Technology, an increasing demand to squeeze the most out of every minute, and the desire to objectively present information are driving our world to become ever more visual. Whether in news media, on social, or in daily business reports, there exists a need for detailed information to be presented and understood quickly.
You probably deal with mounds of ad data every week, but it’s often hard to sort through what really matters, and when it does, how to effectively tell a story with the numbers. No doubt you’ve come across a graphic before that either didn’t make any sense or did little to present information in a way that illustrated a point.
Visualizing ad data isn’t always necessary, but when used correctly at the right time, can be crucial in getting your point across.
Reasons To Use Data Visuals In PPC Reports
Popping a graphic or two into a report can give it a professional look and save space where’d you otherwise need to use a bunch of text, but before you go drawing up a complicated line graph, make sure there’s a valid reason for the graphic. A few of the more obvious include:
- Presenting and understanding complicated info quickly – Your client just sent a request for week over week CTR data for each active social platform going back 6 months. Instead of dumping it all into an Excel sheet and leaving them to decipher it, a simple graph can tell a story that might otherwise need a thousand words.
- Highlight emerging trends – Laying all the data out in a visual manner is often the easiest way to predict where certain trends are headed. If you’re seeing a bump on a piece of creative featuring a certain style of your retail client’s denim, you could use a data visual to help them see why another look at their website promotions and store layout could be an effort with a huge payoff.
- Spot overlaps and patterns – Let’s say you’ve been A/B testing creative and you want to show your client why they should funnel their budget into creative A, even though they love creative B. A line graph could help show the disparity between the two pieces, and the power of reallocating the budget to the winning creative.
You don’t want to spend time on a meaningless graph, but you also don’t want to miss the opportunity to include valuable information that tells a powerful story. Make sure there’s a compelling reason to visualize a chunk of data and it’ll be a natural part of your report.
When To Use Certain Visuals
Pie charts, line graphs, bar graphs, Venn diagrams. Just hearing that list can bring back middle school memories of math class. Sometimes it’s obvious which chart type is most appropriate, but other times – not so much. Figure out what the goal of your chart is, and you can easily discern between which to use.
If you have many key players referring to the data, and each will be interested in his or her own piece, a table or metric is a good call. In this example from the NY Times, a table is used to show how common certain birthdays are, based on how many babies were born on that date between 1973 and 1999.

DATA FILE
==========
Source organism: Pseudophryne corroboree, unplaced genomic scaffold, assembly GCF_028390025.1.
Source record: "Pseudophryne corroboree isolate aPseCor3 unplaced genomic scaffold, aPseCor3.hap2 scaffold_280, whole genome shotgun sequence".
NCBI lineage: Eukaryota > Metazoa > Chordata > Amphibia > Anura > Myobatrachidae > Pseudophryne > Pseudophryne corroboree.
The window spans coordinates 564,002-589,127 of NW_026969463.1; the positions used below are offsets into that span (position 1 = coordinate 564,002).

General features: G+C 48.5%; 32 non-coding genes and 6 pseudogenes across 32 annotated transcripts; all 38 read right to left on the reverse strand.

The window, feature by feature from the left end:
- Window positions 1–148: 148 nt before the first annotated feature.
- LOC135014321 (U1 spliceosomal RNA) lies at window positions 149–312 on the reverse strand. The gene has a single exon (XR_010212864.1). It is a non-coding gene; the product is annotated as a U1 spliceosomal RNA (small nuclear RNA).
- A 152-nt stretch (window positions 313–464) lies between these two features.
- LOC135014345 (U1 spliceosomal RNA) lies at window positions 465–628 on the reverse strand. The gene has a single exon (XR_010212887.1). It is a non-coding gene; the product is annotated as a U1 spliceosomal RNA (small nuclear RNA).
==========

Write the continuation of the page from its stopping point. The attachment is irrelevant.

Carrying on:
While it’s interesting to see how your birthday might compare to another one, you’re likely only looking for information that pertains to you and then moving on. One thing to note is that unlike other data visualization options, a table won’t bring your audience to an immediate conclusion, rather it will simply organize and present the information for reference.
The very structure of a line graph is set up for data to be shown over time. In this interactive chart from USA Today, four bar charts show why Apple recently cut the price of the iPad – starting with declining market share, then slipping quarterly sales, declining tablet shipments, and finally a comparison to other tablet manufacturers. The first three graphs are shown on a year over year scale, helping highlight the iPad’s rise, plateau, and decline – a strong indication it’s time for Apple to make decisions to reverse the drop in sales.
Depending on what you’re trying to present, a traditional chart might not do the job. If that’s the case, you have to get creative. Time does a great job categorizing and then visualizing the daily routines of famous creative people in this interactive chart.
How To Use Data Visualizations
No matter what type of data visualization you’re using, you must set the narrative. On a basic level, all graphics should be correctly titled, and all data clearly labeled. Providing the right context will help avoid misinterpretation of objective data.
AdStage’s Report product takes care of all of that for you, and helps you generate better PPC reports and tie campaigns to revenue with closed-loop reporting in minutes. As we highlighted in a previous post, the cross-channel dashboards in Report offer customizable widgets for advertisers to select the data set and the visual components of the dashboard, such as tables, metrics, graphs, and charts.